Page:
Saturday, September 27, 2014

My Bachtrack review of La Boheme at the Met, second night of the season

I adore La Bohème.  I am a big, weepy mess nearly every time I see it.  From "Si, mi chiamano Mimì" to Rodolfo's anguished cries of "Mimì!", I go through tissue after tissue.  Since I was the age of these Bohemians, they have been my friends. The more I see and hear La Bohème, the more amazed I am at the music of Puccini.....   (see the rest)

Act II bow, from a previous season
Photo: The Metropolitan Opera

Tuesday, September 2, 2014

A new Joyce DiDonato recording!

Last week, through the generosity of the folks at Erato (and their PR machine), I received an advance copy of dear Joyce DiDonato's new CD, which was released to the public today. On this recording, Stella di Napoli, we are treated to ten arias from early 19th‑century Naples opera composers, including one from the eponymous opera by Pacini. Most of these are quite seldom heard--some never recorded before--but we are also treated to arias from Maria Stuarda (Donizetti) and from I Capuleti ed i Montecchi (Bellini). Ms. DiDonato is accompanied by the Orchestre et Choeur de l'Opéra de Lyon, under the capable leadership of conductor Riccardo Minasi.

Photo (c) Pari Dukovic
Giovanni Pacini (1796-1867), like all the composers on this CD, was a contemporary of the bel canto triumvirate--Rossini, Donizetti, Bellini. Considered a lightweight by his contemporaries and many critics of following ages, he withdrew from composing opera in 1834 or 1835 and undertook a study of the trends in Italian opera of the age. He returned to composing in 1840, and his later period operas show a more mature style.

Saffo was Pacini's first new opera during this period. In the finale, Saffo, overwrought by unrequited love, chooses to throw herself off a cliff to end her suffering. This being bel canto opera, there are numerous last-minute revelations, but having made a deal with Apollo, she must ignore even these happy surprises and leap to her death. With this scene Pacini shows he was "no longer [a composer] of light cabalettas, but rather of complex works and considered productions," to quote conductor Riccardo Minasi's liner notes. This is the sort of scene in which Ms. DiDonato excels, acting the role with her voice in a hundred subtle ways--passion, tenderness, despair, et cetera.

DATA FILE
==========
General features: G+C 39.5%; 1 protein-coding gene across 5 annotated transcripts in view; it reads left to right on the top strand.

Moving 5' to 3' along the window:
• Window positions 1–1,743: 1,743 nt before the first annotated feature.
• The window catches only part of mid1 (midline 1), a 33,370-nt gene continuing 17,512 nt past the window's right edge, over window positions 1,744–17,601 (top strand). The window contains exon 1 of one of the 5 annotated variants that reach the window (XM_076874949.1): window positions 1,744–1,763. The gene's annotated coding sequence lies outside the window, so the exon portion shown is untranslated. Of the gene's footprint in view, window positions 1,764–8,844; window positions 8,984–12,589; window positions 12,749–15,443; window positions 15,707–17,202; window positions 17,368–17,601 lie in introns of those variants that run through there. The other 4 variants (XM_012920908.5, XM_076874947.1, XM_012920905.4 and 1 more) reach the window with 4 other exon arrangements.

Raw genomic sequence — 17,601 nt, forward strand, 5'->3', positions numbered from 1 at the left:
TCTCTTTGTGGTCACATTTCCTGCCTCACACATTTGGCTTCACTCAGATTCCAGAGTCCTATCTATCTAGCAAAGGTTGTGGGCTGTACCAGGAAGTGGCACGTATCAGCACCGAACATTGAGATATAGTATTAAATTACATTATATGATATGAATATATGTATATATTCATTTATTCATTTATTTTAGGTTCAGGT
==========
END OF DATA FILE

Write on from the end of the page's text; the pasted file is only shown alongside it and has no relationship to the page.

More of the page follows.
"Ove t'aggiri, o barbaro" from Pacini's Stella di Napoli from the same period, is by contrast a florid polonaise, its style suggesting Stella's vengeful lyrics ("Where are you, cruel man I love so dearly?") might not be completely indicative of her fate. This aria's placement in Act I suggests that more will be revealed, and the outcome will not be what we are led to expect. (Searching for information about the opera yields hundreds of hits for this CD, but very little information about the opera itself.)

Michele Carafa (1787-1872) was the only composer on the disc I did not know, and by chance the composer on this recording whose life outspanned all others. He composed at least twelve operas, including settings of the stories we know from Donizetti's Maria Stuarda and Bellini's La Sonnambula. On this recording we hear an aria from his opera Le Nozze di Lammermoor, in which Lucia anxiously awaits her lover, and calls on Hope to bring her comfort. The vocal writing includes long, legato phrases with subtle touches of fioritura. It is no surprise Ms. DiDonato is more than equal to these vocal challenges, and imbues these long phrases with great tenderness.

Another favorite is from Donizetti's (1797-1848) seldom performed Elisabetta al castello di Kenilworth. This was Donizetti's first venture into Tudor territory. (Elizabeth I seems to have fascinated the imaginations of 19th‑century Italians.) Robert Dudley, Earl of Leicester, is a favorite of the Queen, but has married his love, Amelia. When the Queen visits Leicester's castle, he tries to hide Amelia, leading to Amelia's aria both sad and angry. In addition to the vocal interest of this aria, we can't deny the charm of a glass armonica obbligato.

Time and space prevent me from describing all of the arias. Superlatives about Ms. DiDonato's singing, her amazing vocal skills, her understanding and interpretation of each character and scene, her interpretive talents, must surely grow tiresome. Indeed, one headline I saw about this CD used the word "dizzying" in reference to the repertoire and her amazing vocal prowess. Flawless? Almost. Although Ms. DiDonato's voice lies very high, there are a few moments in which the high tessitura seems slightly stressful. All in all, however, I must concur with the WQXR NY quote that is highlighted in the CD's publicity materials: "How blessed we are to be living in the age of DiDonato."